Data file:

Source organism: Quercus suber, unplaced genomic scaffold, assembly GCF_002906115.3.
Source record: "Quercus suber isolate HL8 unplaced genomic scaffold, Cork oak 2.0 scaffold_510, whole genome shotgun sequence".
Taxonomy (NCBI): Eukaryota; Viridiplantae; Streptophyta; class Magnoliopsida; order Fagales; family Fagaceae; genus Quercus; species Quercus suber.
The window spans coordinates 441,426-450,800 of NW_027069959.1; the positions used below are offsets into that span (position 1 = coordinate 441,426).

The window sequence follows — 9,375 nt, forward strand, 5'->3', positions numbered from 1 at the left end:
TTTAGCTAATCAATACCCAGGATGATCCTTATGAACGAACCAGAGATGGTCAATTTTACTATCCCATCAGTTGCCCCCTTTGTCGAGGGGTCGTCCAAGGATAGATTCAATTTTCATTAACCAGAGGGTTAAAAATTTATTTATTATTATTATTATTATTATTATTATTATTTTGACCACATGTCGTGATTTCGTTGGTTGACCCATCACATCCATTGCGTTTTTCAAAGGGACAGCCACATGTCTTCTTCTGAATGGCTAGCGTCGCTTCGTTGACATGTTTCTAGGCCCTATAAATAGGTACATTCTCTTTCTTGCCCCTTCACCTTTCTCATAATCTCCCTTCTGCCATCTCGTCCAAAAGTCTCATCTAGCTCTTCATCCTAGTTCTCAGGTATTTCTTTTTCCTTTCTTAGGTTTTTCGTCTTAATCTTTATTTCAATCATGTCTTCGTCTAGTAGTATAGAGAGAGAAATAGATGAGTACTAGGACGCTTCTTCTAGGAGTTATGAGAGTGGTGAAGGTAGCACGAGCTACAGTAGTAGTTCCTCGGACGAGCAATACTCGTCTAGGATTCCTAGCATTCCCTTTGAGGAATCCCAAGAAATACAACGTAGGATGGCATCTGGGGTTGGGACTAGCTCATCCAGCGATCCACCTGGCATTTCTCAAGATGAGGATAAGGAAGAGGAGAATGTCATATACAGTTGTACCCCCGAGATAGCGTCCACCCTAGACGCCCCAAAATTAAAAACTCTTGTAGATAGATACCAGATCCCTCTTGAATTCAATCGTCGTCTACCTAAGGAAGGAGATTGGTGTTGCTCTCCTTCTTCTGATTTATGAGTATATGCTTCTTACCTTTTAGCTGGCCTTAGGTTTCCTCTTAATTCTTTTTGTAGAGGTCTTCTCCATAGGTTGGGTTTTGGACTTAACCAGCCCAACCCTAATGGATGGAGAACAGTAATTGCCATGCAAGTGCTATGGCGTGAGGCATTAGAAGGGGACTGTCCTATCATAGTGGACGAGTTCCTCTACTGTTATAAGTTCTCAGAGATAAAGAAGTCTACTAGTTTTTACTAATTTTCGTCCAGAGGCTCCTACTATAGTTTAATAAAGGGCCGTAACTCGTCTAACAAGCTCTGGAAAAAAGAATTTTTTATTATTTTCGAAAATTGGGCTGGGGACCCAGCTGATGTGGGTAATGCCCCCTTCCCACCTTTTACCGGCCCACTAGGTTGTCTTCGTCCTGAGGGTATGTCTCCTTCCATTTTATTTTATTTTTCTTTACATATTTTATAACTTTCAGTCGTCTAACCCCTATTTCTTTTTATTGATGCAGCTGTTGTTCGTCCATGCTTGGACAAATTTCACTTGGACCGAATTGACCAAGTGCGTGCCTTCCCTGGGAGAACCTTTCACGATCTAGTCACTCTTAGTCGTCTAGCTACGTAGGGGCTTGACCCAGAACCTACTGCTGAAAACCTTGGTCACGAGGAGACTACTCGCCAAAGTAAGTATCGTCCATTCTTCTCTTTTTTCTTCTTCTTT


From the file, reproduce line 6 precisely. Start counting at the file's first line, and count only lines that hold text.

TTTAGCTAATCAATACCCAGGATGATCCTTATGAACGAACCAGAGATGGTCAATTTTACTATCCCATCAGTTGCCCCCTTTGTCGAGGGGTCGTCCAAGGATAGATTCAATTTTCATTAACCAGAGGGTTAAAAATTTATTTATTATTATTATTATTATTATTATTATTATTTTGACCACATGTCGTGATTTCGTTGGTTGACCCATCACATCCATTGCGTTTTTCAAAGGGACAGCCACATGTCTTCTTCTGAATGGCTAGCGTCGCTTCGTTGACATGTTTCTAGGCCCTATAAATAGGTACATTCTCTTTCTTGCCCCTTCACCTTTCTCATAATCTCCCTTCTGCCATCTCGTCCAAAAGTCTCATCTAGCTCTTCATCCTAGTTCTCAGGTATTTCTTTTTCCTTTCTTAGGTTTTTCGTCTTAATCTTTATTTCAATCATGTCTTCGTCTAGTAGTATAGAGAGAGAAATAGATGAGTACTAGGACGCTTCTTCTAGGAGTTATGAGAGTGGTGAAGGTAGCACGAGCTACAGTAGTAGTTCCTCGGACGAGCAATACTCGTCTAGGATTCCTAGCATTCCCTTTGAGGAATCCCAAGAAATACAACGTAGGATGGCATCTGGGGTTGGGACTAGCTCATCCAGCGATCCACCTGGCATTTCTCAAGATGAGGATAAGGAAGAGGAGAATGTCATATACAGTTGTACCCCCGAGATAGCGTCCACCCTAGACGCCCCAAAATTAAAAACTCTTGTAGATAGATACCAGATCCCTCTTGAATTCAATCGTCGTCTACCTAAGGAAGGAGATTGGTGTTGCTCTCCTTCTTCTGATTTATGAGTATATGCTTCTTACCTTTTAGCTGGCCTTAGGTTTCCTCTTAATTCTTTTTGTAGAGGTCTTCTCCATAGGTTGGGTTTTGGACTTAACCAGCCCAACCCTAATGGATGGAGAACAGTAATTGCCATGCAAGTGCTATGGCGTGAGGCATTAGAAGGGGACTGTCCTATCATAGTGGACGAGTTCCTCTACTGTTATAAGTTCTCAGAGATAAAGAAGTCTACTAGTTTTTACTAATTTTCGTCCAGAGGCTCCTACTATAGTTTAATAAAGGGCCGTAACTCGTCTAACAAGCTCTGGAAAAAAGAATTTTTTATTATTTTCGAAAATTGGGCTGGGGACCCAGCTGATGTGGGTAATGCCCCCTTCCCACCTTTTACCGGCCCACTAGGTTGTCTTCGTCCTGAGGGTATGTCTCCTTCCATTTTATTTTATTTTTCTTTACATATTTTATAACTTTCAGTCGTCTAACCCCTATTTCTTTTTATTGATGCAGCTGTTGTTCGTCCATGCTTGGACAAATTTCACTTGGACCGAATTGACCAAGTGCGTGCCTTCCCTGGGAGAACCTTTCACGATCTAGTCACTCTTAGTCGTCTAGCTACGTAGGGGCTTGACCCAGAACCTACTGCTGAAAACCTTGGTCACGAGGAGACTACTCGCCAAAGTAAGTATCGTCCATTCTTCTCTTTTTTCTTCTTCTTT